The Netherlands are still reverberating in my imagination since my recent trip. And who of the Dutch is apt to reverberate most of all? Rembrandt. This is the Frick Collection’s Rembrandt Self-Portrait. Paintings bought during Henry Clay Frick’s lifetime (1849-1919) are not allowed to leave the Collection. The 1658 self-portrait was bought in 1906. I asked an artist friend about the staff that Rembrandt is holding in his left hand. Frank Galuszka, an artist, wrote me that it was a mahlstick. To quote Frank, ” I have used a mahlstick – I bought one at Winsor & Newton in London more than forty years ago and still use it, though not frequently, since I feel like I need three hands to paint as it is and handling a mahlstick would require a fourth! It was awkward to bring on the plane because the stick-part was bamboo. Now they have them unscrewing into sections. The head of the maul/mahl stick was chamois. More than you need to know, but who knows it could turn up as a murder weapon in your next book! (Readers, take note!)
It was so important to Rembrandt because he used straight linseed oil as a medium (the historian-conservators tell us this- I didn’t believe it at first) and that means his paintings would stay wet for a long time. This makes his terrific blending possible through all the varying stages of resistance as the paint sets up, probably a week or more. each stage of resistance offers unique possibilities, giving a dimension to the possibilities of paint-handling in painting.”
Viisiting the Reiksmuseum and going to the Wardens of the Amsterdams Guild on the fourth floor (?) of the Rijksmuseum was cosy, as if we were all squished together into the 17th century. Rembrandt was an interior painter, mostly. Even the Polish Rider, painted in 1655, doesn’t dwell on the details of nature. None of Vermeer’s lovely cityscapes or opened windows.
Back to Frank Galuszka: “I have just finished a completely Dutch painting that I am happy with. The Dutch had (procedural) secrets for everything, and I think these secrets are still unknown. I am absorbed working out an understanding of how they conceptualized painting certain things, such as clouds. Very exciting!”
A toast to the British Parliament and its recognition of the Palestinan state.
I went to a party last night. It was filled with warmth, dancing, glitz and humor. It was principal dancer’s Wendy Whelan’s Farewell to the New York City Ballet. The David H. Koch Theater was packed. It was a wonderful tribute from behind the footlights. Two of the choreographers who have worked with Wendy Whelan closely, Christopher Wheeldon and Alexei Ratmansky, created a ballet for her and her two principal partners, Tyler Angle and Craig Hall. It’s called BY 2 WITH & FROM. Last night she and Hall also danced Wheeldon’s AFTER THE RAIN and she and Angle danced an excerpt from Ratmansky’s CONCERTO DSCH. During the evening there were short clips from a documentary about Whelan. She was shown fostering to NYCB younger dancers and celebrating, in bittersweet fashion, her October 18 retirement after thirty years. The affection for Whelan flowed across the stage to the audience and visa versa. At the end of the evening, most of the NYCB appeared on the stage. At first, they arrived one by one, each offering W. W. a bouquet. It was a lovely, gentle sight gag. Within minutes she was weighed down with flowers. Still, they kept coming and we, the audience, kept laughing like kids watching a beloved relative being teased.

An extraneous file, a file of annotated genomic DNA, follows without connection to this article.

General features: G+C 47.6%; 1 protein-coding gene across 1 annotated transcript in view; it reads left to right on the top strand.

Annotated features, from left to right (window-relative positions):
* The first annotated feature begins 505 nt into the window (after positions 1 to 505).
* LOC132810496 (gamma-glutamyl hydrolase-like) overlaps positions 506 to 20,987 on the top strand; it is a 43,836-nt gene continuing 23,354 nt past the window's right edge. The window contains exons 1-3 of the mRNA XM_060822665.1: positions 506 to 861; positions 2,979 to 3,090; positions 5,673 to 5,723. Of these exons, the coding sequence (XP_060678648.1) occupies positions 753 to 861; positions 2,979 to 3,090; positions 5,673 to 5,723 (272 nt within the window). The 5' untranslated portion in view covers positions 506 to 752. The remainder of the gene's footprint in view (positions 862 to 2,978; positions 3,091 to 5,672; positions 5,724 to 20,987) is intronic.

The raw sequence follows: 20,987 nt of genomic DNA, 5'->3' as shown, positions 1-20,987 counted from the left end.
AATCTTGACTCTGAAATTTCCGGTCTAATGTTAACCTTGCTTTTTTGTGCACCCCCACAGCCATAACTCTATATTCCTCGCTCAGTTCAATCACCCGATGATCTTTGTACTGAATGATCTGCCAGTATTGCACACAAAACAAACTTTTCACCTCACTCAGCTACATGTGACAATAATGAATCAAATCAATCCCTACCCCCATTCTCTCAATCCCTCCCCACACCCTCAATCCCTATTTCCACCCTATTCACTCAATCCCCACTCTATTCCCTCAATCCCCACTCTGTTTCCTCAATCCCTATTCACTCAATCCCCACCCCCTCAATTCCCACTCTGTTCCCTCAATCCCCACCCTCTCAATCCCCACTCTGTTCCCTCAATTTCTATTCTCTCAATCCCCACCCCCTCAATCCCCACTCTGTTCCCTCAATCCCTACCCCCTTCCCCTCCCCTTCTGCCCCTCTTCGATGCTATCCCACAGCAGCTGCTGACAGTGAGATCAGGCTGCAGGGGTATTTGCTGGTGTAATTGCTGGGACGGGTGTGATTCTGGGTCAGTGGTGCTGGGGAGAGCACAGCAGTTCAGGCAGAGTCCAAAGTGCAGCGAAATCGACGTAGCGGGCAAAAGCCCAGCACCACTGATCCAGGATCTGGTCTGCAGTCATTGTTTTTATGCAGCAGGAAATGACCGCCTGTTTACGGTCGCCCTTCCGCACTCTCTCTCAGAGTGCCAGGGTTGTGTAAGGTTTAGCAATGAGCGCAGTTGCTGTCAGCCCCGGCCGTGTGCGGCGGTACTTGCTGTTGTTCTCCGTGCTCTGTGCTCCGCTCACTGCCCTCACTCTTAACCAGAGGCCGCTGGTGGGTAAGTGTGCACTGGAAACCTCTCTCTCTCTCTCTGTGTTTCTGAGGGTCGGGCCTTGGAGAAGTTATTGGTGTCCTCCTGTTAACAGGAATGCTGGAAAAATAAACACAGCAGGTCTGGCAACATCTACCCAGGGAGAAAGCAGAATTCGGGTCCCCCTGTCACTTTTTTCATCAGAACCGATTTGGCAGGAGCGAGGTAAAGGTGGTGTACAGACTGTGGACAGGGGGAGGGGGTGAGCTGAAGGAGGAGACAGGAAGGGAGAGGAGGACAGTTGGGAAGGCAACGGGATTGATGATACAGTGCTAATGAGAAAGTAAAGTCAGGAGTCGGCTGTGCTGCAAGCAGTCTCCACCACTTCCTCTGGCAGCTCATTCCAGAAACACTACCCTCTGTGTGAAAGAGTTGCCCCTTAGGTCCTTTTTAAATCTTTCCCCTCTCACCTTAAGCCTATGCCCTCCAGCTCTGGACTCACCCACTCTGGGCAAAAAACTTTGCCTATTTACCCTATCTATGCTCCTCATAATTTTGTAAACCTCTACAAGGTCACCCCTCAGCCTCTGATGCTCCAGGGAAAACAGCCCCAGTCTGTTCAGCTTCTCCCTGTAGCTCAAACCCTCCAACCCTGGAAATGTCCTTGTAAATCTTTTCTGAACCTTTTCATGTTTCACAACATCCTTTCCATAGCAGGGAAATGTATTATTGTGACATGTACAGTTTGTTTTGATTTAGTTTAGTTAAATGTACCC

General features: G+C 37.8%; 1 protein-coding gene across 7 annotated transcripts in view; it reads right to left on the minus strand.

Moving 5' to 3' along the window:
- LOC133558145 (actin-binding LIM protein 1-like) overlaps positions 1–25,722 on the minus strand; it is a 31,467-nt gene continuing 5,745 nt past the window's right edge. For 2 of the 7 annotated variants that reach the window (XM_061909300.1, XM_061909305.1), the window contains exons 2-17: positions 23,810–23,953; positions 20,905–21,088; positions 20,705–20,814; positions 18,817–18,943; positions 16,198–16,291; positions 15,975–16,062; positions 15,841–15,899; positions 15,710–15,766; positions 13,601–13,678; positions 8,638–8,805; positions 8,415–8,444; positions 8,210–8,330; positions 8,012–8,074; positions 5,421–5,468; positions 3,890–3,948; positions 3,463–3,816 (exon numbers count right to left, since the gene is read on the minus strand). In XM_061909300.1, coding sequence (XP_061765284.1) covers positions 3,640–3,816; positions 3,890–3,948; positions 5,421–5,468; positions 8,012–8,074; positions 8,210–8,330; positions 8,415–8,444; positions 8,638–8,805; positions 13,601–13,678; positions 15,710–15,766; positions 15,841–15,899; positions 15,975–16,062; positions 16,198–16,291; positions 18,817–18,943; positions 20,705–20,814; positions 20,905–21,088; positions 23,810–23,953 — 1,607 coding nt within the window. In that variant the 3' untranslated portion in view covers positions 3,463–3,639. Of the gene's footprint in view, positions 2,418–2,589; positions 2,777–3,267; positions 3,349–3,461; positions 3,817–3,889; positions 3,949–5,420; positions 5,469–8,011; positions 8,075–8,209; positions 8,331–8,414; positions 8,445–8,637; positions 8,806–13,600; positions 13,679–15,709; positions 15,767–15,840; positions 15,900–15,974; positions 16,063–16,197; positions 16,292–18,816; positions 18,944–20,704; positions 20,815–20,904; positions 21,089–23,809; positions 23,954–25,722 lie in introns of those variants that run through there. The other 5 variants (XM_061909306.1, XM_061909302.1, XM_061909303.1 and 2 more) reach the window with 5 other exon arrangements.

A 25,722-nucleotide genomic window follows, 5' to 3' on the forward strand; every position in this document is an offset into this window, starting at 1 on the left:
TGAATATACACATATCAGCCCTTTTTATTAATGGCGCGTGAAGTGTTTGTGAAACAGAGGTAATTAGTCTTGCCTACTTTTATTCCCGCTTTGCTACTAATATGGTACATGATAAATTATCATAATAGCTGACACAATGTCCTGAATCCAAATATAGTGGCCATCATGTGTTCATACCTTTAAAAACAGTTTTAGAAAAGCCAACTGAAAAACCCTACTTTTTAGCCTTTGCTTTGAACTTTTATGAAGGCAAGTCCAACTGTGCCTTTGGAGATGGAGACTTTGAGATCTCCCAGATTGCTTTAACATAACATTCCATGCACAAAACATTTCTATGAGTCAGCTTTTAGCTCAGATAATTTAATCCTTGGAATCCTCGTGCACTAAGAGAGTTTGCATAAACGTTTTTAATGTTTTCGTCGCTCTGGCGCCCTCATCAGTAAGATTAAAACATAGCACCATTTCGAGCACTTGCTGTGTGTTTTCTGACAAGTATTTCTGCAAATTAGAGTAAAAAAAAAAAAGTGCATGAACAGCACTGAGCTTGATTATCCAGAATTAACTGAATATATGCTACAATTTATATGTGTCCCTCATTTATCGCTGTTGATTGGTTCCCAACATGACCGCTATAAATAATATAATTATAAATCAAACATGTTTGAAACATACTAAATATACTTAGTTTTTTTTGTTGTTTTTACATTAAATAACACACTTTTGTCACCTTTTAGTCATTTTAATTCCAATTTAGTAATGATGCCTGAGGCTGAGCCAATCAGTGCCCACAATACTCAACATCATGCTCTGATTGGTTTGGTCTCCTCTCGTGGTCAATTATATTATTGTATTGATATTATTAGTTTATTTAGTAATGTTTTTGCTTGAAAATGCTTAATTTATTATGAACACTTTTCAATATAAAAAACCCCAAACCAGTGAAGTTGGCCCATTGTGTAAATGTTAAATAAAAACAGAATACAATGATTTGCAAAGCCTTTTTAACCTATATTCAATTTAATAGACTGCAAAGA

Farewell to Wendy Whelan. The NYCB on stage
Since I couldn’t offer Wendy Whelan real flowers I’ll offer her virtual flowers.
We returned to NYC yesterday. On the Delta flight I watched two movies and one documentary. There are movies and then there are the ones you watch when you’re in the air. Blue Jasmine is a flight flick. Cate Blanchett looks like a tired swan who sweeps through her scenes talking in her Katherine Hepburn accent. At times I thought I was watching A Streetcar Named Desire. Veronica Mars is an awful, homemade movie. It’s not even a flight flick. Then, the documentary, Nixon on Nixon. Usually, I can’t wait to get off a plane. Many people tense when landing approaches. Not me except yesterday when I was so enthralled by the late and ex President Nixon’s comments that I wanted the flight to continue. I can understand in a Machiavellianway why a paranoid and powerful person would have people secretly recorded. What I cannot understand is why Nixon, knowing he too was being recorded, would not have been more circumspect in his comments.
I’m in a movie frame of mind. In Amsterdam we went to the Tuschinski theatre. It’s a massive 1921 movie palace. If you sit in one of the private booths, drinking champagne, you can imagine the days when Marlene Dietrich appeared there in variety acts. Otherwise, you can sit in the comfortable seats and stare at the beautiful balconies and ceiling. We saw Gone Girl, based on Gillian Flynn’s wonderful novel. It’s an engrossing adaptation, but the ending was rushed, as if the director had another project in the wings. Rosamund Pike was perfect. Ben Affleck was a big mistake. He’s a movie star, not an actor. But what a theatre. Oh, yes, the movie is subtitled in English.